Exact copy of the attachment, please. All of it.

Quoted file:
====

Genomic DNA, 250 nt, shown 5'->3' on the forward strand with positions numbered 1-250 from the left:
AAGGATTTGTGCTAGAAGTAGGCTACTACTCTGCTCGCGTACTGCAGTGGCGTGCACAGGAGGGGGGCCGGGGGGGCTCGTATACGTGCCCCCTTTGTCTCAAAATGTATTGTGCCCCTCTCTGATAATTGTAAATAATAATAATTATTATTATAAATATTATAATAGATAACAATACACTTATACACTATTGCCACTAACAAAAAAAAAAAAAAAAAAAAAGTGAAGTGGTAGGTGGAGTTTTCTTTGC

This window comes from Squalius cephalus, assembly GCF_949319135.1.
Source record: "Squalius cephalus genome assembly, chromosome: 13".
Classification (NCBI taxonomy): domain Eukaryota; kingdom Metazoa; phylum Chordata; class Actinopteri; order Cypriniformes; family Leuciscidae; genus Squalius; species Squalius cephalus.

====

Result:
Genomic DNA, 250 nt, shown 5'->3' on the forward strand with positions numbered 1-250 from the left:
AAGGATTTGTGCTAGAAGTAGGCTACTACTCTGCTCGCGTACTGCAGTGGCGTGCACAGGAGGGGGGCCGGGGGGGCTCGTATACGTGCCCCCTTTGTCTCAAAATGTATTGTGCCCCTCTCTGATAATTGTAAATAATAATAATTATTATTATAAATATTATAATAGATAACAATACACTTATACACTATTGCCACTAACAAAAAAAAAAAAAAAAAAAAAGTGAAGTGGTAGGTGGAGTTTTCTTTGC

This window comes from Squalius cephalus, assembly GCF_949319135.1.
Source record: "Squalius cephalus genome assembly, chromosome: 13".
Classification (NCBI taxonomy): domain Eukaryota; kingdom Metazoa; phylum Chordata; class Actinopteri; order Cypriniformes; family Leuciscidae; genus Squalius; species Squalius cephalus.